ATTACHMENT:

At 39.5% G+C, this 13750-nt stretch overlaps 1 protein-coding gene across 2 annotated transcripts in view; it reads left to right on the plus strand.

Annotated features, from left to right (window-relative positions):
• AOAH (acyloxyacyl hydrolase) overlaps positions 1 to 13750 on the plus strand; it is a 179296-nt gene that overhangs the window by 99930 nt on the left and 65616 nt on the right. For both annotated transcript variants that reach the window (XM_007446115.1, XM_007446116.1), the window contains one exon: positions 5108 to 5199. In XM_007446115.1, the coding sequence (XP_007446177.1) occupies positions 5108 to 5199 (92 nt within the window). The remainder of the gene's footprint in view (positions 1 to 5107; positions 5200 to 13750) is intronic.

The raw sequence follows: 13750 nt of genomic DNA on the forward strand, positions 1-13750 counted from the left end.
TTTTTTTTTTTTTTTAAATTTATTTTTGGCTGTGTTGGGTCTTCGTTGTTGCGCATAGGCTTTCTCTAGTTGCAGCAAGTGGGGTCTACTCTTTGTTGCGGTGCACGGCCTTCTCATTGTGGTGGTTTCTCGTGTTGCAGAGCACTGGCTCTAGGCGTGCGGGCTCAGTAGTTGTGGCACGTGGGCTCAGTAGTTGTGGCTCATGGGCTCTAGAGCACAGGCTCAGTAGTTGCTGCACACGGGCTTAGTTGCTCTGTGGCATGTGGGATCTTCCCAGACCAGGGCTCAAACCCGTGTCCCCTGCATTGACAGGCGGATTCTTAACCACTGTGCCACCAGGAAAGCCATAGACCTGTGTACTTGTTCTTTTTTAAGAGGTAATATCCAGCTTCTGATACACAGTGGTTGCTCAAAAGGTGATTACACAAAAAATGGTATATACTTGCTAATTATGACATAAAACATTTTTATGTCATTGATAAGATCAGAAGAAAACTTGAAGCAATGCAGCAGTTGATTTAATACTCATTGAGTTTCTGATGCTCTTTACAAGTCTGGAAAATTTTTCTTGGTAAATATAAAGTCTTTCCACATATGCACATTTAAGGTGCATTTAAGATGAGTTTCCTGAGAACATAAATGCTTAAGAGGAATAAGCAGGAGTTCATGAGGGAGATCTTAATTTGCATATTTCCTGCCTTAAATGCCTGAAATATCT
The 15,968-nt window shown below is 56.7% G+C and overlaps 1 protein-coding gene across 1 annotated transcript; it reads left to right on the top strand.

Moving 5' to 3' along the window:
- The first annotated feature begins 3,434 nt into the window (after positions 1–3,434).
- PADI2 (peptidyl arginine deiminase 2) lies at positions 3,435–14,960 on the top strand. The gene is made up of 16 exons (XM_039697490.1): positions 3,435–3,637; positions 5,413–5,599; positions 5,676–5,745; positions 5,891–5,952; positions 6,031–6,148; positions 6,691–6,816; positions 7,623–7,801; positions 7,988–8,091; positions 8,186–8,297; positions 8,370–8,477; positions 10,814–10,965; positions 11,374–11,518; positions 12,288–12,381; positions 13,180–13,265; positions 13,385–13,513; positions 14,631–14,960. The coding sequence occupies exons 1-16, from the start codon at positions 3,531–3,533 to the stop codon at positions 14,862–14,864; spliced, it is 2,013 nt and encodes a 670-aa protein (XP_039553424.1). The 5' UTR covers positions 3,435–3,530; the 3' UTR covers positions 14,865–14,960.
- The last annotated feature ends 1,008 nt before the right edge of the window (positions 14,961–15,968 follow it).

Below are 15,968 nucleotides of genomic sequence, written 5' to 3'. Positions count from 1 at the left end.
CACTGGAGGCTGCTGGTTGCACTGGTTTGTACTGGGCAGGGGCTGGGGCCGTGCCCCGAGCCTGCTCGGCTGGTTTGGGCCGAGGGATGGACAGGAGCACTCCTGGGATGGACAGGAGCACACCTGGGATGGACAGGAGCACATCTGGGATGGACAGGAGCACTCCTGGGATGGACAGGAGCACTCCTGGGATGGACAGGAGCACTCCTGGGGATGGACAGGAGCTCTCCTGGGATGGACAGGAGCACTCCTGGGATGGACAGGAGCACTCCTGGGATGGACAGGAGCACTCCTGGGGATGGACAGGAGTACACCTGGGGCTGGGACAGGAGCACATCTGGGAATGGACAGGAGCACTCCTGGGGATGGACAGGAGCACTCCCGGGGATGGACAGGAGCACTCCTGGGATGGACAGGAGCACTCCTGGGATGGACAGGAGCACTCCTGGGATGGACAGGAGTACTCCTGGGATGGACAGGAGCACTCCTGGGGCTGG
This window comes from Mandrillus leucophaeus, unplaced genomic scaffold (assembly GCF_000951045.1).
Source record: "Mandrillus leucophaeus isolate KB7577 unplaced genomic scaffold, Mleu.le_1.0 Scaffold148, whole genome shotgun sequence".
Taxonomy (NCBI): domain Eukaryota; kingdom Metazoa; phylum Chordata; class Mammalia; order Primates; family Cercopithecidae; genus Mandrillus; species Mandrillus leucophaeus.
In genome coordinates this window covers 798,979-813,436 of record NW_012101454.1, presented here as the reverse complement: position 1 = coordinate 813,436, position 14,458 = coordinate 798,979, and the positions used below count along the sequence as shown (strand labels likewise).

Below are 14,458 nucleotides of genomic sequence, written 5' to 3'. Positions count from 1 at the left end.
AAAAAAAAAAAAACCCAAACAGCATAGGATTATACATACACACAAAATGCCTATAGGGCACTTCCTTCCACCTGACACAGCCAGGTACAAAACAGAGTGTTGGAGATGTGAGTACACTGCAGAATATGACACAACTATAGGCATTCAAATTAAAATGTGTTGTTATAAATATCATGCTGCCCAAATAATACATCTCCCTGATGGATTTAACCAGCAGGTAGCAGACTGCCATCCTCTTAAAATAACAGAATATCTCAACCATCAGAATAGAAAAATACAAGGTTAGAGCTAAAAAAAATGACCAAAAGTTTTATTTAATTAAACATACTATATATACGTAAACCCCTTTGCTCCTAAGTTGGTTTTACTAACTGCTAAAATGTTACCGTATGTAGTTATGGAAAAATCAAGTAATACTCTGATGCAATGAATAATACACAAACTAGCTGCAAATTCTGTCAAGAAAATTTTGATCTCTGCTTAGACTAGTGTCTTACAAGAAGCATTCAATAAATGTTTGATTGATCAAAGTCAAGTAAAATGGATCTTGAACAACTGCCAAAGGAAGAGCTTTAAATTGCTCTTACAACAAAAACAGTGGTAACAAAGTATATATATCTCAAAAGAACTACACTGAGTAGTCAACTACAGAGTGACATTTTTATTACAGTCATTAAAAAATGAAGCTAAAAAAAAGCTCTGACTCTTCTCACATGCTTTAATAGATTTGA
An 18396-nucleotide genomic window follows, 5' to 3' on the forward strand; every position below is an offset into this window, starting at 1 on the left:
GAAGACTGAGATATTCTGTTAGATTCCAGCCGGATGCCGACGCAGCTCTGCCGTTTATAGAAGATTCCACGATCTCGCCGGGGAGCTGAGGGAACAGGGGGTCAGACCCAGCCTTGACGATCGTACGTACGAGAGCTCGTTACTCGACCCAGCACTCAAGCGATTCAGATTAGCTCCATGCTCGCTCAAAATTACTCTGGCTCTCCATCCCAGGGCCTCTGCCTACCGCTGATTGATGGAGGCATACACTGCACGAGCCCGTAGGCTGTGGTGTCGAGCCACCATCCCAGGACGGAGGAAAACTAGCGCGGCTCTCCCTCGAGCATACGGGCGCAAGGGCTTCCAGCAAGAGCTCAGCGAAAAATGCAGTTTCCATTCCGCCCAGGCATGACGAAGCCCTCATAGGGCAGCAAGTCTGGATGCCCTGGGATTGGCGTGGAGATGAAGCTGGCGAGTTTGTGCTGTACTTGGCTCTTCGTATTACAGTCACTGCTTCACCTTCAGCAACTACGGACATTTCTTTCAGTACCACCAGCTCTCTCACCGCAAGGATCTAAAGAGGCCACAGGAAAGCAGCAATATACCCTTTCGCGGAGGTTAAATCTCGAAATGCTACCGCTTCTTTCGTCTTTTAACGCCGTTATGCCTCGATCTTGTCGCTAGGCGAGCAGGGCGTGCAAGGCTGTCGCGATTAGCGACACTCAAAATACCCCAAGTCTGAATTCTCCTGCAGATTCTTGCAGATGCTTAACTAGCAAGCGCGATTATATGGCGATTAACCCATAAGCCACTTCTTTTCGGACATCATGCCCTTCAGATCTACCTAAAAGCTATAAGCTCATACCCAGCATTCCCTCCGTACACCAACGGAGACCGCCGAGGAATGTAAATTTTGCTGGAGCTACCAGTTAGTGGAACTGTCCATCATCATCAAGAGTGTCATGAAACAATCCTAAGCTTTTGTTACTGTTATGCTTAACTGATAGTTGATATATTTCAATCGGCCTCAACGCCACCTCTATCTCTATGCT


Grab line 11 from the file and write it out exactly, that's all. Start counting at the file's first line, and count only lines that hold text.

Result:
Below are 15,968 nucleotides of genomic sequence, written 5' to 3'. Positions count from 1 at the left end.